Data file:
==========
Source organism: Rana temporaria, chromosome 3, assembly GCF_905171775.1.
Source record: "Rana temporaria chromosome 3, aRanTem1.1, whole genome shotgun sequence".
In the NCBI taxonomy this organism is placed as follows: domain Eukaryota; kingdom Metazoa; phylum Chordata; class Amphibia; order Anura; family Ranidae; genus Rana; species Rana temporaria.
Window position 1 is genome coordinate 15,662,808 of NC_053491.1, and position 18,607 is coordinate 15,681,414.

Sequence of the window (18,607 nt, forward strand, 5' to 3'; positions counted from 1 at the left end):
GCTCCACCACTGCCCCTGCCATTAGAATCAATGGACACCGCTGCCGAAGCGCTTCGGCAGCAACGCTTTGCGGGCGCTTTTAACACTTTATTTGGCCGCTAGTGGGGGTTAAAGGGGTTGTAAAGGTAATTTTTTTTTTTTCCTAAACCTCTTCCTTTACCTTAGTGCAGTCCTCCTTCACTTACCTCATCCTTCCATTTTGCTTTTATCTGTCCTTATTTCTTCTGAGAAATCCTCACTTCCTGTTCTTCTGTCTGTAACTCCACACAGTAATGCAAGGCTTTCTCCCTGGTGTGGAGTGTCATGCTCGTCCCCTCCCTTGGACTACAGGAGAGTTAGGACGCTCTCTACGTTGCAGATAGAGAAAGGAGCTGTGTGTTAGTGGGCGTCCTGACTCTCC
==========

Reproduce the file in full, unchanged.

Source organism: Rana temporaria, chromosome 3, assembly GCF_905171775.1.
Source record: "Rana temporaria chromosome 3, aRanTem1.1, whole genome shotgun sequence".
In the NCBI taxonomy this organism is placed as follows: domain Eukaryota; kingdom Metazoa; phylum Chordata; class Amphibia; order Anura; family Ranidae; genus Rana; species Rana temporaria.
Window position 1 is genome coordinate 15,662,808 of NC_053491.1, and position 18,607 is coordinate 15,681,414.

Sequence of the window (18,607 nt, forward strand, 5' to 3'; positions counted from 1 at the left end):
GCTCCACCACTGCCCCTGCCATTAGAATCAATGGACACCGCTGCCGAAGCGCTTCGGCAGCAACGCTTTGCGGGCGCTTTTAACACTTTATTTGGCCGCTAGTGGGGGTTAAAGGGGTTGTAAAGGTAATTTTTTTTTTTTCCTAAACCTCTTCCTTTACCTTAGTGCAGTCCTCCTTCACTTACCTCATCCTTCCATTTTGCTTTTATCTGTCCTTATTTCTTCTGAGAAATCCTCACTTCCTGTTCTTCTGTCTGTAACTCCACACAGTAATGCAAGGCTTTCTCCCTGGTGTGGAGTGTCATGCTCGTCCCCTCCCTTGGACTACAGGAGAGTTAGGACGCTCTCTACGTTGCAGATAGAGAAAGGAGCTGTGTGTTAGTGGGCGTCCTGACTCTCC